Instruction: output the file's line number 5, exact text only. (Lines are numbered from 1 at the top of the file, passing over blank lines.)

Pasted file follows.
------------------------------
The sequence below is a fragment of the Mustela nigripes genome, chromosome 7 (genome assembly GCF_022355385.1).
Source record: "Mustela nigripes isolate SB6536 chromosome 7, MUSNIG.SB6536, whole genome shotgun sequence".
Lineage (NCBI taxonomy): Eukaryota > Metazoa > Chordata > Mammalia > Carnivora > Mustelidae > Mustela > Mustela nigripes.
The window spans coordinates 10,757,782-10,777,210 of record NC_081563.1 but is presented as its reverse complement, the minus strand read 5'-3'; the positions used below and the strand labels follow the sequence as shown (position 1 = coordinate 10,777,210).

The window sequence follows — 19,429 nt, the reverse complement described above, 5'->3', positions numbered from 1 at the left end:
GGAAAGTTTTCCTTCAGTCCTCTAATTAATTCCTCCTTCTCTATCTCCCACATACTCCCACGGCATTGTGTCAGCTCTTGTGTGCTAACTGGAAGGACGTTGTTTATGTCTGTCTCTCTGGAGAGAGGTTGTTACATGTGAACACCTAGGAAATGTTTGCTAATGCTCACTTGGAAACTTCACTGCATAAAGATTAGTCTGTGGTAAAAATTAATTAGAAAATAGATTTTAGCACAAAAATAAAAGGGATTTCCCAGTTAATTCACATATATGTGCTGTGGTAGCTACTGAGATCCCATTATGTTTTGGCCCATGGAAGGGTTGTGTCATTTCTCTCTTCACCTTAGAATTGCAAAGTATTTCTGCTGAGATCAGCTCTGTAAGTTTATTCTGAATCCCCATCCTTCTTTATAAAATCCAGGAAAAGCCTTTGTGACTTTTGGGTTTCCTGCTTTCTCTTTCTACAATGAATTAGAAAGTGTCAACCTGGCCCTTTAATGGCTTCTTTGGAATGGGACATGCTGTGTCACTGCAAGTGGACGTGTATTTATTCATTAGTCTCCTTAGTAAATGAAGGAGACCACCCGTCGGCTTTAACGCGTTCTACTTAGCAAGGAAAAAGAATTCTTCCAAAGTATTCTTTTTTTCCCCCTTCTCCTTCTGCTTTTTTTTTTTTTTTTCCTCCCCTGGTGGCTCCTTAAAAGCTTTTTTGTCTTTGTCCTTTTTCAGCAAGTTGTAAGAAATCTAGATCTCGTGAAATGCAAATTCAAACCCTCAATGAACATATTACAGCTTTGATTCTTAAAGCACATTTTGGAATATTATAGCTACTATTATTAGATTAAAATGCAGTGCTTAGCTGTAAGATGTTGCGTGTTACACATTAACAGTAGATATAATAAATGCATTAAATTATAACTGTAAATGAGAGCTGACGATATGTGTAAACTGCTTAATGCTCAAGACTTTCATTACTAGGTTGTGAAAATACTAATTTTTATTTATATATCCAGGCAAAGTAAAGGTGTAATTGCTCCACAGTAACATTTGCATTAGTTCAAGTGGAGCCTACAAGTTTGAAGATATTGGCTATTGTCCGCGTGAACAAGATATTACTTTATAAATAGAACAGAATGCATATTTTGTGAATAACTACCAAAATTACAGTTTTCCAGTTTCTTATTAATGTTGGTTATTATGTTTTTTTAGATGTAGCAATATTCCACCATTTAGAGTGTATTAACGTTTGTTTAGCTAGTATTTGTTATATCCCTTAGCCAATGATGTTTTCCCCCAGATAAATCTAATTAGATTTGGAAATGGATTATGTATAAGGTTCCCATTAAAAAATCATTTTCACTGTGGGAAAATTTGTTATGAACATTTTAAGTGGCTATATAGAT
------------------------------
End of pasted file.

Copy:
The window sequence follows — 19,429 nt, the reverse complement described above, 5'->3', positions numbered from 1 at the left end: